"Even the scouts loved watching him," one big-league scout said.
Somehow, it all went wrong.
Who knows how? Who knows why? Maybe the "anxiety disorder" the Tigers cited today when they put Willis on the disabled list is part of the reason.
What we do know is that Willis is still only 27 years old. If his arm is healthy -- and he has insisted this spring that it is -- it's plausible that he could someday be a successful major-league pitcher again.
"It's probably all still there," said Drew, who remembers Willis from the National League, back when Willis really was something special.
I won't ask you to feel sorry for Willis, who has made nearly $19 million and has another $22 million coming as part of his contract with the Tigers. I won't ask you to feel sorry for the Tigers, who never should have given him that contract.
But this is a sad story, because the old Dontrelle was so much fun and was so good for the game. That Dontrelle hasn't been there, not this spring, not last year and not even in his final years with the Marlins.
Somehow, it all went wrong, to the point where the Tigers absolutely could not have opened this season with Willis on their roster. It's not just that he couldn't help them. It's that he was so bad that keeping him around would have sent a message that contracts mattered more than winning.
The two choices seemed to be sending him to the minor leagues (and getting him to accept the assignment), or releasing him and eating the money.
The Tigers don't have to make that decision now. It's not clear how soon Willis will even try to pitch again. Tigers general manager Dave Dombrowski told reporters in Lakeland that the doctors will decide the course of action.
Maybe they can help. And maybe this sad story still can have a happy ending.
Posted on: November 21, 2008 2:40 pm
The idea of the Red Sox trading Julio Lugo to the Tigers for Dontrelle Willis has been on the table for a while, and officials familiar with the talks said it's still out there this week. Both teams are said to be calling around, checking carefully into both players to see whether it would be worth swapping one bad contract for another.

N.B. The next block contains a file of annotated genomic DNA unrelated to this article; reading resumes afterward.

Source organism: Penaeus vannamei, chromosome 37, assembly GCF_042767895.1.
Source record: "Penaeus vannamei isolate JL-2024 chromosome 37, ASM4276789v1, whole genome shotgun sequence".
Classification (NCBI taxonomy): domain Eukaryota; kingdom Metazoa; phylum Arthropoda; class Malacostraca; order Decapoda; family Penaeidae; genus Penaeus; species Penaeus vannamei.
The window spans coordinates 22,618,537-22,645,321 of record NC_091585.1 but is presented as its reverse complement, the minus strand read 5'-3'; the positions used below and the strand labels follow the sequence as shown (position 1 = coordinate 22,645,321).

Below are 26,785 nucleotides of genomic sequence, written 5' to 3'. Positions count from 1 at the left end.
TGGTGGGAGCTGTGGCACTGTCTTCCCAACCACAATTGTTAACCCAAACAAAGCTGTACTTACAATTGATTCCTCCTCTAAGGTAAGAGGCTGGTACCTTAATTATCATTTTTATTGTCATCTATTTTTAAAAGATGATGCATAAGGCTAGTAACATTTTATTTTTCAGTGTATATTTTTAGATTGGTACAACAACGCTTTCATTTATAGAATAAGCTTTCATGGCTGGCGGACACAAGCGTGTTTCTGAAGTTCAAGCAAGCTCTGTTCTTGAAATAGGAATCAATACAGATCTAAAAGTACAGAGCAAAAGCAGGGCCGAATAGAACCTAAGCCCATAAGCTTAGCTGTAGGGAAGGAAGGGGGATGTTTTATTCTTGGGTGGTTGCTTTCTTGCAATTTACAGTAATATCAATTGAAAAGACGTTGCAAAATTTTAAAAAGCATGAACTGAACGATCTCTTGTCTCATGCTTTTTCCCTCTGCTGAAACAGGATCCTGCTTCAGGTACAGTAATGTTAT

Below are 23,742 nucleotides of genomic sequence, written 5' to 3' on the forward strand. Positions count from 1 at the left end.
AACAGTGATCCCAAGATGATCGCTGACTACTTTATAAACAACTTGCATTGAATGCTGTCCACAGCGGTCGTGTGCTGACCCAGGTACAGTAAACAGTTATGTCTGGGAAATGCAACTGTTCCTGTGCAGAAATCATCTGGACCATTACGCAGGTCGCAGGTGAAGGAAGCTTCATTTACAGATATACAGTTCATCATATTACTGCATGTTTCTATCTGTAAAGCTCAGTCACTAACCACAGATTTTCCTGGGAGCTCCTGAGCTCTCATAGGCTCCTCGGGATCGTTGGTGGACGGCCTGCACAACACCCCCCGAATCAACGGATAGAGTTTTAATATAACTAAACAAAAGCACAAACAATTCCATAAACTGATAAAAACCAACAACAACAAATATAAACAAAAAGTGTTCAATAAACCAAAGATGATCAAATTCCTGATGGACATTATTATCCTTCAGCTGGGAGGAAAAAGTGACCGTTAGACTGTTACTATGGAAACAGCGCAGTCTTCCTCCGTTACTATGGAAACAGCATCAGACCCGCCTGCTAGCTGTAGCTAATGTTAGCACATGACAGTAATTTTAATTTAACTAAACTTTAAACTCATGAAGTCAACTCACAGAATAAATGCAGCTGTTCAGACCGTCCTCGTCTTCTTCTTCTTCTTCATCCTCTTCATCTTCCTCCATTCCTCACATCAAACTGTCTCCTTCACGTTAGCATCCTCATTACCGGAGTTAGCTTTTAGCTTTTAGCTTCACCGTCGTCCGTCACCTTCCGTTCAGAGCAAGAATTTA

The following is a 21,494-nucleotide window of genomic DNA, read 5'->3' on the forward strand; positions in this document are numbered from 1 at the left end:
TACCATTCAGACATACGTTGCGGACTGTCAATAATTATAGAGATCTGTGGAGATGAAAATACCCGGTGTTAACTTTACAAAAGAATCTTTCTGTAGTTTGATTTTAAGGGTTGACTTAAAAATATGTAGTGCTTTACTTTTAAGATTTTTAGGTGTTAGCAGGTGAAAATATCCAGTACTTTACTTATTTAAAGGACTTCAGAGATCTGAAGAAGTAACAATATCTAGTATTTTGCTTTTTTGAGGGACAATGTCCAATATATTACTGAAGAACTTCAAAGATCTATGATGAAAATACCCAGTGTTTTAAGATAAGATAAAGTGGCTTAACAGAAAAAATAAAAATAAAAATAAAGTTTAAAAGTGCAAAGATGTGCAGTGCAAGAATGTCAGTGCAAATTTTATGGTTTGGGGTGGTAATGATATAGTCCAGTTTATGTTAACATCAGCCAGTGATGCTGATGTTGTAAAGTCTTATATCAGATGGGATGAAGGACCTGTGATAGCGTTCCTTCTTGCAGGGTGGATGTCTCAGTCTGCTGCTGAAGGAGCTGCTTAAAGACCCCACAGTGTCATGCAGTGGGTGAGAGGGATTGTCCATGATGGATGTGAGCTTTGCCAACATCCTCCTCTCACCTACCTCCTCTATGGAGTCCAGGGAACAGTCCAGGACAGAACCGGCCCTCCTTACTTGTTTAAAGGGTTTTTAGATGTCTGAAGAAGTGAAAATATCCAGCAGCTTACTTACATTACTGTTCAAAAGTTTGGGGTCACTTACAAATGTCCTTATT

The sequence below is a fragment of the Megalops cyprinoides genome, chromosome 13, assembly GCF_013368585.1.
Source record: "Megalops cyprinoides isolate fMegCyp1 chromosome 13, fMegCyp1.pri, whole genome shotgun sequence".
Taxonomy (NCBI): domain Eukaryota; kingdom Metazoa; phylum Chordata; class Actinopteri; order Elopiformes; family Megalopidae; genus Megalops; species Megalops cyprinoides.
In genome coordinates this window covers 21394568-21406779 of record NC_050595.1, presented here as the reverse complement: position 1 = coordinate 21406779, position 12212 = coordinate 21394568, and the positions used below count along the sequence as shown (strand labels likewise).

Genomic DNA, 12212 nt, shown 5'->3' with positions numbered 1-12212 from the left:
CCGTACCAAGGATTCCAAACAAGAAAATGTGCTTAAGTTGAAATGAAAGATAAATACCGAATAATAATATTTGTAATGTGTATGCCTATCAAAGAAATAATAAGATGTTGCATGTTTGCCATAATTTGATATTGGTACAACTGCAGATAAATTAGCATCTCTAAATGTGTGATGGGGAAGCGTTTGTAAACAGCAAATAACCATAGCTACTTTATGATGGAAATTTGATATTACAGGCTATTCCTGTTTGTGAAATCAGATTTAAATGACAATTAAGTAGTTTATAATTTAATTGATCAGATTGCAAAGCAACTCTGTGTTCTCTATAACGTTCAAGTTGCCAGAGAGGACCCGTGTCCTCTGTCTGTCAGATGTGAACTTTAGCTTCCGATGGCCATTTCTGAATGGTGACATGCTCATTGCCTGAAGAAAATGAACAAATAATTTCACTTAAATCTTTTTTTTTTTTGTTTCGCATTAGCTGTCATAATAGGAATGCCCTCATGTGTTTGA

The Red Sox have little interest in keeping Lugo, who they signed to a $36 million, four-year contract two winters back (he's owed $18 million over the next two years, with a vesting option for 2011). The Tigers owe Willis $22 million over the next two years, and some people in the organization believe there's very little chance that he'll bounce back from his disastrous 2008 season.
The Tigers do need a shortstop, and if they can be convinced that Lugo can play the position adequately, they may go ahead and try to make the deal.
Posted on: July 17, 2008 5:31 pm
Edited on: July 17, 2008 7:27 pm
It's no real surprise to see Tony Clark going from San Diego back to Arizona. Clark is from San Diego, but he has lived for years in the Phoenix area and very much wanted to get back there. The Diamondbacks needed help off the bench, and also the veteran presence that Clark brings, and the Padres have reached the point where they realize they don't have a chance this year.
There were those in baseball who thought Arizona would be a possible destination for Mark Teixeira, should the Braves trade him. Like Clark, Teixeira has a home in Arizona, and could possibly have been interested in staying there long-term. But Arizona didn't want a full-time first baseman who would take at-bats away from Chad Tracy and Connor Jackson. The Diamondbacks were encouraged by the 25 runs they scored in the final four games behind the All-Star break, and convinced themselves that at this point their offense doesn't need the big-time boost from someone like Teixeira.
It's also no surprise to see the Phillies trade for a pitcher, even though Oakland's Joe Blanton was far from their first choice. The Phils were looking for a difference-maker, and it's hard to see Blanton being that kind of pitcher. The one plus is that he normally pitches a lot of innings, and the Phillies might score enough runs to help him succeed.
Other talk circulating in the baseball world today:
-- The Mariners continue to be open for business, and there has been some talk that they would even be open to dealing young shortstop Yuniesky Betancourt. But one official who has spoken to the Mariners said he was told Betancourt was one of four players the M's wouldn't talk about, with the other three being Ichiro Suzuki, Jeff Clement and Brandon Morrow.
-- The Rays' interest in Rockies closer Brian Fuentes has been talked about for days, but a baseball official said Tampa Bay has also talked to Oakland about Huston Street. The Rays are also in on Casey Blake, who could well be traded by the Indians.
-- Even after trading for CC Sabathia, the Brewers are well-positioned if they want to make another deal. Matt LaPorta was the key piece in the Sabathia trade, but one scout said LaPorta was no better than the fourth best prospect on Milwaukee's Double-A Huntsville club. "(Third baseman Mat) Gamel is an impact guy, and so is (shortstop Alcides) Escobar," the scout said. "And (outfielder Michael) Brantley has a chance to be an All-Star. For a lot of people, including us, LaPorta is going to be no better than an average everyday player."